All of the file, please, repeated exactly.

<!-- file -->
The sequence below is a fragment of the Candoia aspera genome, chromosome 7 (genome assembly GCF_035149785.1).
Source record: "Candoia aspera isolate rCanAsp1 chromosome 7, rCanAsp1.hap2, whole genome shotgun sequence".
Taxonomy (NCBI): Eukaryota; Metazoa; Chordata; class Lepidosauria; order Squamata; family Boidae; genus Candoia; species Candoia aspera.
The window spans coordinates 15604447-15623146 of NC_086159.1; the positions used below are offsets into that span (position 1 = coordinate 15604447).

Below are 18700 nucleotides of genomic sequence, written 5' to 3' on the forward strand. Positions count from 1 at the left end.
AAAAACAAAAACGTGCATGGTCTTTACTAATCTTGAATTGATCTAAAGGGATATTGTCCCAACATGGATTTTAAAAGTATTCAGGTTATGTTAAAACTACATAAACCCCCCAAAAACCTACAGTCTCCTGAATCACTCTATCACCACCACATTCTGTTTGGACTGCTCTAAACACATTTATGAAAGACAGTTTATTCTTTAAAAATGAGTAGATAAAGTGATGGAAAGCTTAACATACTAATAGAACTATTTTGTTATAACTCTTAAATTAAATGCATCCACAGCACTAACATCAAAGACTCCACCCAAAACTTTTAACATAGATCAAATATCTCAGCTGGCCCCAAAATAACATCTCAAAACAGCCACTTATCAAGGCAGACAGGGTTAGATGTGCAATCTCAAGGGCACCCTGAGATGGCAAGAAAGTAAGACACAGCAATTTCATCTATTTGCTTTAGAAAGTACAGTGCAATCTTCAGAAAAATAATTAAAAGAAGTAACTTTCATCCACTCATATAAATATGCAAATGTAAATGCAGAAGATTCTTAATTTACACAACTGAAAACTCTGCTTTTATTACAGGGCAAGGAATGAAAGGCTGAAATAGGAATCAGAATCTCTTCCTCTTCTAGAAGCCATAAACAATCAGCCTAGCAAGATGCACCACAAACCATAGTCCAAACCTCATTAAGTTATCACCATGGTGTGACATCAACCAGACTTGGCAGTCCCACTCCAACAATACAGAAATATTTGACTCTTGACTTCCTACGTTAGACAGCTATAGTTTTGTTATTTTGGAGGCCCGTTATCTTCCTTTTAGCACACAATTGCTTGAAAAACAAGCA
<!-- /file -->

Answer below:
The sequence below is a fragment of the Candoia aspera genome, chromosome 7 (genome assembly GCF_035149785.1).
Source record: "Candoia aspera isolate rCanAsp1 chromosome 7, rCanAsp1.hap2, whole genome shotgun sequence".
Taxonomy (NCBI): Eukaryota; Metazoa; Chordata; class Lepidosauria; order Squamata; family Boidae; genus Candoia; species Candoia aspera.
The window spans coordinates 15604447-15623146 of NC_086159.1; the positions used below are offsets into that span (position 1 = coordinate 15604447).

Below are 18700 nucleotides of genomic sequence, written 5' to 3' on the forward strand. Positions count from 1 at the left end.
AAAAACAAAAACGTGCATGGTCTTTACTAATCTTGAATTGATCTAAAGGGATATTGTCCCAACATGGATTTTAAAAGTATTCAGGTTATGTTAAAACTACATAAACCCCCCAAAAACCTACAGTCTCCTGAATCACTCTATCACCACCACATTCTGTTTGGACTGCTCTAAACACATTTATGAAAGACAGTTTATTCTTTAAAAATGAGTAGATAAAGTGATGGAAAGCTTAACATACTAATAGAACTATTTTGTTATAACTCTTAAATTAAATGCATCCACAGCACTAACATCAAAGACTCCACCCAAAACTTTTAACATAGATCAAATATCTCAGCTGGCCCCAAAATAACATCTCAAAACAGCCACTTATCAAGGCAGACAGGGTTAGATGTGCAATCTCAAGGGCACCCTGAGATGGCAAGAAAGTAAGACACAGCAATTTCATCTATTTGCTTTAGAAAGTACAGTGCAATCTTCAGAAAAATAATTAAAAGAAGTAACTTTCATCCACTCATATAAATATGCAAATGTAAATGCAGAAGATTCTTAATTTACACAACTGAAAACTCTGCTTTTATTACAGGGCAAGGAATGAAAGGCTGAAATAGGAATCAGAATCTCTTCCTCTTCTAGAAGCCATAAACAATCAGCCTAGCAAGATGCACCACAAACCATAGTCCAAACCTCATTAAGTTATCACCATGGTGTGACATCAACCAGACTTGGCAGTCCCACTCCAACAATACAGAAATATTTGACTCTTGACTTCCTACGTTAGACAGCTATAGTTTTGTTATTTTGGAGGCCCGTTATCTTCCTTTTAGCACACAATTGCTTGAAAAACAAGCA